Carlson says the annual contest is intent on “moving forward and evolving ... in this cultural revolution.”

Former Miss America and current Miss America Organization chairwoman Gretchen Carlson.
(Andy Kropa / Associated Press)

The award-winning reporter’s 2016 sexual harassment suit against Fox News founder and media power broker Roger Ailes exposed a systemic problem at the network and the media in general. Women who were sidelined, fired or too terrified to speak came forward with credible allegations against Ailes and other media giants like Charlie Rose, Matt Lauer and Bill O’Reilly. Men who were once considered too big to fail were brought down by the women they preyed upon.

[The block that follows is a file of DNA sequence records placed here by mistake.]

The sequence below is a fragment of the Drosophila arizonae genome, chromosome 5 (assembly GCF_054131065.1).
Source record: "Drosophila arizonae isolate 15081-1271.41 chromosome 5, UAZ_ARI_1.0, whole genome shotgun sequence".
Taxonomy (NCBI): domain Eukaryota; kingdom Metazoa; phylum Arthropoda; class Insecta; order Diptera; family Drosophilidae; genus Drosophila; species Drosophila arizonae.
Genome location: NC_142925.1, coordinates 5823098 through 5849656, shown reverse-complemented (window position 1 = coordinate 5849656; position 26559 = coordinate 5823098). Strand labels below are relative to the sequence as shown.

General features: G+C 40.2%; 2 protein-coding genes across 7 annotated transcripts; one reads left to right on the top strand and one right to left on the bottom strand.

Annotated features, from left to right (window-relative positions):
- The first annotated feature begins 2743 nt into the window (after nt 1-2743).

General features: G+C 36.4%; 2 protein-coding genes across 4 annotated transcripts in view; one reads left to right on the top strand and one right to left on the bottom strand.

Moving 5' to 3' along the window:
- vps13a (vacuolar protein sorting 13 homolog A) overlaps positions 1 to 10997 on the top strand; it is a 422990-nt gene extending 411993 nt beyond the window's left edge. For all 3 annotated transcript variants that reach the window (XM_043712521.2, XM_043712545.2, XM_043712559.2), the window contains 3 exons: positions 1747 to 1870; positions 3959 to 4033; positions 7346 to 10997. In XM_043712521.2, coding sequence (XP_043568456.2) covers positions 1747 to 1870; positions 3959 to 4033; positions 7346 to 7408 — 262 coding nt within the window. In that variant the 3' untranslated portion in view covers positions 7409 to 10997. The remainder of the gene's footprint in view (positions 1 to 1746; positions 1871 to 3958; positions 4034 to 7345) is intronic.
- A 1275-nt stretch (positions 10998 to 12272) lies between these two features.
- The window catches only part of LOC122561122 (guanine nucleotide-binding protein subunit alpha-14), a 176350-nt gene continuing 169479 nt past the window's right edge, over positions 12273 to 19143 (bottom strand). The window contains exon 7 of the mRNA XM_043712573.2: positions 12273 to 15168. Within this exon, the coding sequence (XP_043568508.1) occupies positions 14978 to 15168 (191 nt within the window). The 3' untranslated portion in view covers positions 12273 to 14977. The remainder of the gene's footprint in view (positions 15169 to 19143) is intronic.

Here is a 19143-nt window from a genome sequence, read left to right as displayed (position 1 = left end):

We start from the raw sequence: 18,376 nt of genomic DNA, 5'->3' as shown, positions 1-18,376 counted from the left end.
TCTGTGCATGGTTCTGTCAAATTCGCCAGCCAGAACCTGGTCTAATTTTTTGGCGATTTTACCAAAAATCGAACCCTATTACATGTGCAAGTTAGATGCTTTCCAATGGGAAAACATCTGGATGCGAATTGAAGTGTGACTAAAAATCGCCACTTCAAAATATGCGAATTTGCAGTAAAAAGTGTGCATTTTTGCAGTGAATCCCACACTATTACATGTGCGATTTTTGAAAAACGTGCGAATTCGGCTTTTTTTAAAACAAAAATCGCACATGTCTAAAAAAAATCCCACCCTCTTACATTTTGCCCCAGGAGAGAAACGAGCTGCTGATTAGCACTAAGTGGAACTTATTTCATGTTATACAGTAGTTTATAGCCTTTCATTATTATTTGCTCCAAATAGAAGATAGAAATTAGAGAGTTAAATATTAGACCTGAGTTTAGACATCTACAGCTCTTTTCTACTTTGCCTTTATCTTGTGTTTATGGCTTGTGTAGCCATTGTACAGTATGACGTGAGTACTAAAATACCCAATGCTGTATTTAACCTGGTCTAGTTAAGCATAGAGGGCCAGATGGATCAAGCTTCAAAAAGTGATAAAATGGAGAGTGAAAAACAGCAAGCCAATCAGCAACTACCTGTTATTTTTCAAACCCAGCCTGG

Carlson may be a real live avenger, but is the Miss America brand worth saving? Especially for a culture that largely considers it a sexist remnant from Don Draper’s era of casual objectification. Ask any woman under 50 who her favorite beauty queen contestant is and it’s likely it won’t be anyone who’s won a major pageant but rather Sandra Bullock’s clumsy undercover detective character in “Miss Congeniality,” or perhaps Sissy Spacek as “Carrie,” not a beauty contestant but a tragic prom queen who kills her bullying peers after she’s crowned.

Late-night comedians and hosts who used to love riffing on Miss America, often in demeaning and sexist ways, barely bother anymore.

“They always say the Miss America Pageant isn’t a beauty contest, it’s really a scholarship program,” said Jay Leno when he still hosted “The Tonight Show.” “If that’s the case, why don’t we just put all the contestants on ‘Jeopardy!’ and pick Miss America that way? At least you get the smartest one.”